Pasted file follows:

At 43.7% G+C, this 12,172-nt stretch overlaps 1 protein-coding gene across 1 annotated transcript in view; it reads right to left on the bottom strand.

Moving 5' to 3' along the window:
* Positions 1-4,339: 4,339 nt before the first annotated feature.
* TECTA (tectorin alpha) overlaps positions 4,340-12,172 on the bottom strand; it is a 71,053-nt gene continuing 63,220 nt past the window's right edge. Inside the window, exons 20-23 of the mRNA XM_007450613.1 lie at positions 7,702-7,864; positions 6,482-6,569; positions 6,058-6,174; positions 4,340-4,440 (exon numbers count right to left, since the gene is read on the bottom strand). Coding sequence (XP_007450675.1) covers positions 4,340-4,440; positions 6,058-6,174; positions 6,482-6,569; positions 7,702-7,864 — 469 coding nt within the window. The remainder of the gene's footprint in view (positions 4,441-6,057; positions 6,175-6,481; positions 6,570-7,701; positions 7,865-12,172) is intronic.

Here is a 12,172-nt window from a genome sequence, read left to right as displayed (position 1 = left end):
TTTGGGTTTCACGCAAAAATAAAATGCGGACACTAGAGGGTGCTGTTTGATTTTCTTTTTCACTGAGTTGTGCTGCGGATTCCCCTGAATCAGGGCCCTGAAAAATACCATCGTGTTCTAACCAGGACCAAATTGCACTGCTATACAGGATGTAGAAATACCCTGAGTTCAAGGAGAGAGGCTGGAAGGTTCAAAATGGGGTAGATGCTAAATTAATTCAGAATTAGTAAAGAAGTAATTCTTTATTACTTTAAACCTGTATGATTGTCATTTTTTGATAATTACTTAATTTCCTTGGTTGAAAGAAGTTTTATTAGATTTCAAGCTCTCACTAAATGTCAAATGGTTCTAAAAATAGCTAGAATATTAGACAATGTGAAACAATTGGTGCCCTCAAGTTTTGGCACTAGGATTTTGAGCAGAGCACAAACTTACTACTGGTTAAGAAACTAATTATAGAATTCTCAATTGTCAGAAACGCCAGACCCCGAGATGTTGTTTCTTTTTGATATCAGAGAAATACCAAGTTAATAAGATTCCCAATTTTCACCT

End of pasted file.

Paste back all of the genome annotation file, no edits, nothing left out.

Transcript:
At 43.7% G+C, this 12,172-nt stretch overlaps 1 protein-coding gene across 1 annotated transcript in view; it reads right to left on the bottom strand.

Moving 5' to 3' along the window:
* Positions 1-4,339: 4,339 nt before the first annotated feature.
* TECTA (tectorin alpha) overlaps positions 4,340-12,172 on the bottom strand; it is a 71,053-nt gene continuing 63,220 nt past the window's right edge. Inside the window, exons 20-23 of the mRNA XM_007450613.1 lie at positions 7,702-7,864; positions 6,482-6,569; positions 6,058-6,174; positions 4,340-4,440 (exon numbers count right to left, since the gene is read on the bottom strand). Coding sequence (XP_007450675.1) covers positions 4,340-4,440; positions 6,058-6,174; positions 6,482-6,569; positions 7,702-7,864 — 469 coding nt within the window. The remainder of the gene's footprint in view (positions 4,441-6,057; positions 6,175-6,481; positions 6,570-7,701; positions 7,865-12,172) is intronic.

Here is a 12,172-nt window from a genome sequence, read left to right as displayed (position 1 = left end):
TTTGGGTTTCACGCAAAAATAAAATGCGGACACTAGAGGGTGCTGTTTGATTTTCTTTTTCACTGAGTTGTGCTGCGGATTCCCCTGAATCAGGGCCCTGAAAAATACCATCGTGTTCTAACCAGGACCAAATTGCACTGCTATACAGGATGTAGAAATACCCTGAGTTCAAGGAGAGAGGCTGGAAGGTTCAAAATGGGGTAGATGCTAAATTAATTCAGAATTAGTAAAGAAGTAATTCTTTATTACTTTAAACCTGTATGATTGTCATTTTTTGATAATTACTTAATTTCCTTGGTTGAAAGAAGTTTTATTAGATTTCAAGCTCTCACTAAATGTCAAATGGTTCTAAAAATAGCTAGAATATTAGACAATGTGAAACAATTGGTGCCCTCAAGTTTTGGCACTAGGATTTTGAGCAGAGCACAAACTTACTACTGGTTAAGAAACTAATTATAGAATTCTCAATTGTCAGAAACGCCAGACCCCGAGATGTTGTTTCTTTTTGATATCAGAGAAATACCAAGTTAATAAGATTCCCAATTTTCACCT